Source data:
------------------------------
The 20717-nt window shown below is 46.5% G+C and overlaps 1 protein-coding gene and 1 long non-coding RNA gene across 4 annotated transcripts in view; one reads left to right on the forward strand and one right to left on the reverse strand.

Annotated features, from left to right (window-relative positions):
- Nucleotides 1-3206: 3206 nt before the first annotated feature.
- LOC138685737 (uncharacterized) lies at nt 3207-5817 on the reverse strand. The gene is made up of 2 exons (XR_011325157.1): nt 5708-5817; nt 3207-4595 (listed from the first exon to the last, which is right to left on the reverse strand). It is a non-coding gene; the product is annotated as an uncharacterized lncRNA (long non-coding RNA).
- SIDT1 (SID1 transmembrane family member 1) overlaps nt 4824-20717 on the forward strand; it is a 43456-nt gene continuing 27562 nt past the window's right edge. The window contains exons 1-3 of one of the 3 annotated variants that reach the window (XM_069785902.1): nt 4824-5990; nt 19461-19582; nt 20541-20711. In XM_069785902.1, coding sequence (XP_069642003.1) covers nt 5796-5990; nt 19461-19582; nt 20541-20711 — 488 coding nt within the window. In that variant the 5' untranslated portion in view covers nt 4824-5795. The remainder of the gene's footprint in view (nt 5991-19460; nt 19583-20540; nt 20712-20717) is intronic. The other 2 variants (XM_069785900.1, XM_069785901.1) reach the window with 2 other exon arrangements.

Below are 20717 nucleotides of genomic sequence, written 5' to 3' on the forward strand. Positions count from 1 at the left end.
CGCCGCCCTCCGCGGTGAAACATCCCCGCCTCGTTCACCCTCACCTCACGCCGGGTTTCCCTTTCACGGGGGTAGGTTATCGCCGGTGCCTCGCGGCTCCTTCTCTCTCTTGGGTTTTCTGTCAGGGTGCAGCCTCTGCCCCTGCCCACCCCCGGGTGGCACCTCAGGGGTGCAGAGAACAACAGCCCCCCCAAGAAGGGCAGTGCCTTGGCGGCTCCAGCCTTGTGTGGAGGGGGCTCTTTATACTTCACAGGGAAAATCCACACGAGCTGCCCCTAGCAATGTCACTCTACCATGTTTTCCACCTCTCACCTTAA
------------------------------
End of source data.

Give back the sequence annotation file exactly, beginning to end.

The 20717-nt window shown below is 46.5% G+C and overlaps 1 protein-coding gene and 1 long non-coding RNA gene across 4 annotated transcripts in view; one reads left to right on the forward strand and one right to left on the reverse strand.

Annotated features, from left to right (window-relative positions):
- Nucleotides 1-3206: 3206 nt before the first annotated feature.
- LOC138685737 (uncharacterized) lies at nt 3207-5817 on the reverse strand. The gene is made up of 2 exons (XR_011325157.1): nt 5708-5817; nt 3207-4595 (listed from the first exon to the last, which is right to left on the reverse strand). It is a non-coding gene; the product is annotated as an uncharacterized lncRNA (long non-coding RNA).
- SIDT1 (SID1 transmembrane family member 1) overlaps nt 4824-20717 on the forward strand; it is a 43456-nt gene continuing 27562 nt past the window's right edge. The window contains exons 1-3 of one of the 3 annotated variants that reach the window (XM_069785902.1): nt 4824-5990; nt 19461-19582; nt 20541-20711. In XM_069785902.1, coding sequence (XP_069642003.1) covers nt 5796-5990; nt 19461-19582; nt 20541-20711 — 488 coding nt within the window. In that variant the 5' untranslated portion in view covers nt 4824-5795. The remainder of the gene's footprint in view (nt 5991-19460; nt 19583-20540; nt 20712-20717) is intronic. The other 2 variants (XM_069785900.1, XM_069785901.1) reach the window with 2 other exon arrangements.

Below are 20717 nucleotides of genomic sequence, written 5' to 3' on the forward strand. Positions count from 1 at the left end.
CGCCGCCCTCCGCGGTGAAACATCCCCGCCTCGTTCACCCTCACCTCACGCCGGGTTTCCCTTTCACGGGGGTAGGTTATCGCCGGTGCCTCGCGGCTCCTTCTCTCTCTTGGGTTTTCTGTCAGGGTGCAGCCTCTGCCCCTGCCCACCCCCGGGTGGCACCTCAGGGGTGCAGAGAACAACAGCCCCCCCAAGAAGGGCAGTGCCTTGGCGGCTCCAGCCTTGTGTGGAGGGGGCTCTTTATACTTCACAGGGAAAATCCACACGAGCTGCCCCTAGCAATGTCACTCTACCATGTTTTCCACCTCTCACCTTAA